Strategic investment in business technology is led by CIOs and CTOs that launch new digital transformation initiatives. Those digital growth plans result in the modernization of IT infrastructure. However, an internal IT staff skills shortfall will continue to fuel demand for more savvy and experienced digital business talent.
Huge investment is going into digital technology. Some fear this won’t boost productivity as much as the steam engine, the assembly line, or the computer did in previous waves of technical change. Others are more optimistic. New research from the World Economic Forum and Accenture suggests there’s room for hope.
Blockchain technology is transforming the way we do business by allowing consumers to cut out the middleman in numerous vital services, reducing costs and boosting efficiency. In this way it has the potential to reduce poverty throughout the developing world.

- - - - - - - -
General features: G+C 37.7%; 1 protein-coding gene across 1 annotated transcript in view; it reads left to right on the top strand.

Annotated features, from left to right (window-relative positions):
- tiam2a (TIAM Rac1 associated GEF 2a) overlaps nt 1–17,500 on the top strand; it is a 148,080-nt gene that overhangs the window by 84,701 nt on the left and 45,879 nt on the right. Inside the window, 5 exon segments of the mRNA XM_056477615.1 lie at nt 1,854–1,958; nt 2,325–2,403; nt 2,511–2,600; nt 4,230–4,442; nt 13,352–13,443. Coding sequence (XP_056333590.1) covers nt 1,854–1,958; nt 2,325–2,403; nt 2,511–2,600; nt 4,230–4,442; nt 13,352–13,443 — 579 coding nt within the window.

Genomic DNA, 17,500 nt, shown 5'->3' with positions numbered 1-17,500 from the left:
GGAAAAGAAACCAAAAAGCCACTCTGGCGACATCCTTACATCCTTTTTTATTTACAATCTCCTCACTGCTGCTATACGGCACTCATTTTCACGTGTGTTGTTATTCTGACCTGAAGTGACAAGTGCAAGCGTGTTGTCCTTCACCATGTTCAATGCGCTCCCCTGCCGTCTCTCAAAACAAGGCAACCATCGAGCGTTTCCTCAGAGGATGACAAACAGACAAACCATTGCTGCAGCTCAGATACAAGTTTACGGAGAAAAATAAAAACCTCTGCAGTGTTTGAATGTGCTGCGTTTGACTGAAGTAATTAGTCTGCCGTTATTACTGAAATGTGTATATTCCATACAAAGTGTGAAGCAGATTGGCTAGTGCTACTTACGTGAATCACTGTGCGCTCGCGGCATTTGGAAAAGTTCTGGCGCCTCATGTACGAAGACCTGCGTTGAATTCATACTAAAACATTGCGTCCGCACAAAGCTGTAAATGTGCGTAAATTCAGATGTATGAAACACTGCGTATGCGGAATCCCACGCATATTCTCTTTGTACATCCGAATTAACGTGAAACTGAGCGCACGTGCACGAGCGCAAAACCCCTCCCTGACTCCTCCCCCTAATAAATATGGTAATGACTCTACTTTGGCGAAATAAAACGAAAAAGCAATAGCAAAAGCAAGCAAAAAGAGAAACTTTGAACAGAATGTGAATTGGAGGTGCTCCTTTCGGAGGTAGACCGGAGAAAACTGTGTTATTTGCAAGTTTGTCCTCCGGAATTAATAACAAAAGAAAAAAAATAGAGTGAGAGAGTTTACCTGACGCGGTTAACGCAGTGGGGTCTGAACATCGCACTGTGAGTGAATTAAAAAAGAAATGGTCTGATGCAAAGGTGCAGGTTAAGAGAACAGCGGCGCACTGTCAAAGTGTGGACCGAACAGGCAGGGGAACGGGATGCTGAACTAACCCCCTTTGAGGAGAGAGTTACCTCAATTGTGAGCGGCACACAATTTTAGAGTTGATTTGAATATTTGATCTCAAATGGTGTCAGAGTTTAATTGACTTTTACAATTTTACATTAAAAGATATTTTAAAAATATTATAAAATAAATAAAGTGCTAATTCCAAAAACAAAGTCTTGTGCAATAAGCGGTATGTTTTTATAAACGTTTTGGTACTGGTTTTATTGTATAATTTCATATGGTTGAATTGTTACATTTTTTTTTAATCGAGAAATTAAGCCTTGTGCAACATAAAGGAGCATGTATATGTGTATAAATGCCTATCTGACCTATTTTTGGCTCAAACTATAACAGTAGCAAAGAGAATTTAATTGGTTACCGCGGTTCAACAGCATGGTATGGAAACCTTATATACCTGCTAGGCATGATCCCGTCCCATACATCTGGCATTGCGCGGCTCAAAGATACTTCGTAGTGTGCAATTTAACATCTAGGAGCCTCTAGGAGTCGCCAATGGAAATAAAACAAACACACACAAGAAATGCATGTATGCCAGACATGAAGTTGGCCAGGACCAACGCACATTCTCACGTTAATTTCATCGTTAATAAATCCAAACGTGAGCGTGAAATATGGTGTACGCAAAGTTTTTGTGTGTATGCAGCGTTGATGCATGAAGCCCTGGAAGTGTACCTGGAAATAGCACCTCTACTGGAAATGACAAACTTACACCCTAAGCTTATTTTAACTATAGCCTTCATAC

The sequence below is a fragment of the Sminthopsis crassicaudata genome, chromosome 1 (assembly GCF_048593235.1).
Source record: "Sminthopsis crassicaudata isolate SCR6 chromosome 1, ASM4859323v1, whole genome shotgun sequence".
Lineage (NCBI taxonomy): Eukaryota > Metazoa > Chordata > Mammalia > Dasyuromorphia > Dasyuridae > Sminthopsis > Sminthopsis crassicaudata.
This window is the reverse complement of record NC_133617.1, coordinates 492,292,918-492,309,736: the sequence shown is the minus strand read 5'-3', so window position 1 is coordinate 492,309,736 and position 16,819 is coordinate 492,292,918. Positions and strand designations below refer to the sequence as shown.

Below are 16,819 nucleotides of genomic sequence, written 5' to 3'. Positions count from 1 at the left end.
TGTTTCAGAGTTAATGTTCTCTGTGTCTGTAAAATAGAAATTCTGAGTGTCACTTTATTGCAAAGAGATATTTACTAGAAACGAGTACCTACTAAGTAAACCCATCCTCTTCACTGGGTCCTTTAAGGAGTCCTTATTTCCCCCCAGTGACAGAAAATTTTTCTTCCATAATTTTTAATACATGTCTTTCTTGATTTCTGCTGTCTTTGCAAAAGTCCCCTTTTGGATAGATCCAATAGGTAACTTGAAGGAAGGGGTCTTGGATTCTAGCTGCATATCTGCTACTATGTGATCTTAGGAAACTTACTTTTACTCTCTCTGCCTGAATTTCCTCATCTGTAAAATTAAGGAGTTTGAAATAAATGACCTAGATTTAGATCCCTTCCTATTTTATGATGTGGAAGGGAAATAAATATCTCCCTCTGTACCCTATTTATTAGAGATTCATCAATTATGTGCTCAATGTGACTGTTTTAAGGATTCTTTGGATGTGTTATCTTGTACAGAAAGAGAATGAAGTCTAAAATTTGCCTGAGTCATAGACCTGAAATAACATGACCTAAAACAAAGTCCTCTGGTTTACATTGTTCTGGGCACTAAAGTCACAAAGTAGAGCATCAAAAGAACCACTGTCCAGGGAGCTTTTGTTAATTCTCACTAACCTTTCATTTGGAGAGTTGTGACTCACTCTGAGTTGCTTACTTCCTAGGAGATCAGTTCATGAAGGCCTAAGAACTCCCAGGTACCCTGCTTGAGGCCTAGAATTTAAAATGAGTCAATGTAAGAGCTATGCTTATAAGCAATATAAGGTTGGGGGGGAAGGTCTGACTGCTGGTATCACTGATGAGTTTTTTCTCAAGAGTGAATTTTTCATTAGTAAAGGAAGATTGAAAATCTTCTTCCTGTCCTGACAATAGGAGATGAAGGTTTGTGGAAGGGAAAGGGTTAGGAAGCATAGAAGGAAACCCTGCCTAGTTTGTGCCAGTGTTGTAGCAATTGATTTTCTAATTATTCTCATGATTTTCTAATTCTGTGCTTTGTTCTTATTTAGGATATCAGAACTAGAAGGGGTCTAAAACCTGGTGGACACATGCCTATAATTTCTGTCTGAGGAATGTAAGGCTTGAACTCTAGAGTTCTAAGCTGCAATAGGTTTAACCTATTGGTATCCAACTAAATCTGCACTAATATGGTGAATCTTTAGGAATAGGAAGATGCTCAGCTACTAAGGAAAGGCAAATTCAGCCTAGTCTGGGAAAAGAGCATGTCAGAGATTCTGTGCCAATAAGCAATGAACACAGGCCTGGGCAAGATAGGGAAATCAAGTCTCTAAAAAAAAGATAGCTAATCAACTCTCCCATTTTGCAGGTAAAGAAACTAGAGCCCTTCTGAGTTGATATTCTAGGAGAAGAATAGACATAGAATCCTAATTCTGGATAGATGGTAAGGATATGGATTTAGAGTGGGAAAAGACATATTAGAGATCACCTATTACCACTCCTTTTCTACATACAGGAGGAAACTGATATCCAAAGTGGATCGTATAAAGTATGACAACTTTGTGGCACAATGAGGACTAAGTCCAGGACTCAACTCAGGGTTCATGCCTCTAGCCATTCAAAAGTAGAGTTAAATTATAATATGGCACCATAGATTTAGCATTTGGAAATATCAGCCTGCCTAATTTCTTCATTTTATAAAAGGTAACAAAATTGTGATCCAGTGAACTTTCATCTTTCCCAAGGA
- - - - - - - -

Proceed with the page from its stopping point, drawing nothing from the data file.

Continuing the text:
The online security market is expanding globally, and for good reason. The dramatic increase in connected devices has created a huge attack surface for cyber criminals. Whether their motive is mischief, or theft, the impacts can be far-reaching and very costly.
In every industry, businesses are undergoing digital transformation, resulting in new business processes and, in some cases, new business models. Another change accompanying digital transformation is the shift in technology spending from IT to the line of business (LOB).
More CIOs and CTOs are seeking to gain benefits of a simplified and more manageable IT infrastructure for their organizations. As a result, worldwide integrated systems revenue is forecast to total $12.3 billion in 2018 — that’s an increase of 18.4 percent from 2017, according to Gartner.
At the highest level, it’s clear that more mature companies see technology as a critical driver of business strategy: 86% of advanced companies see technology as the most important driver of business strategy; fewer than half of beginner firms see technology affecting business strategy to the same extent.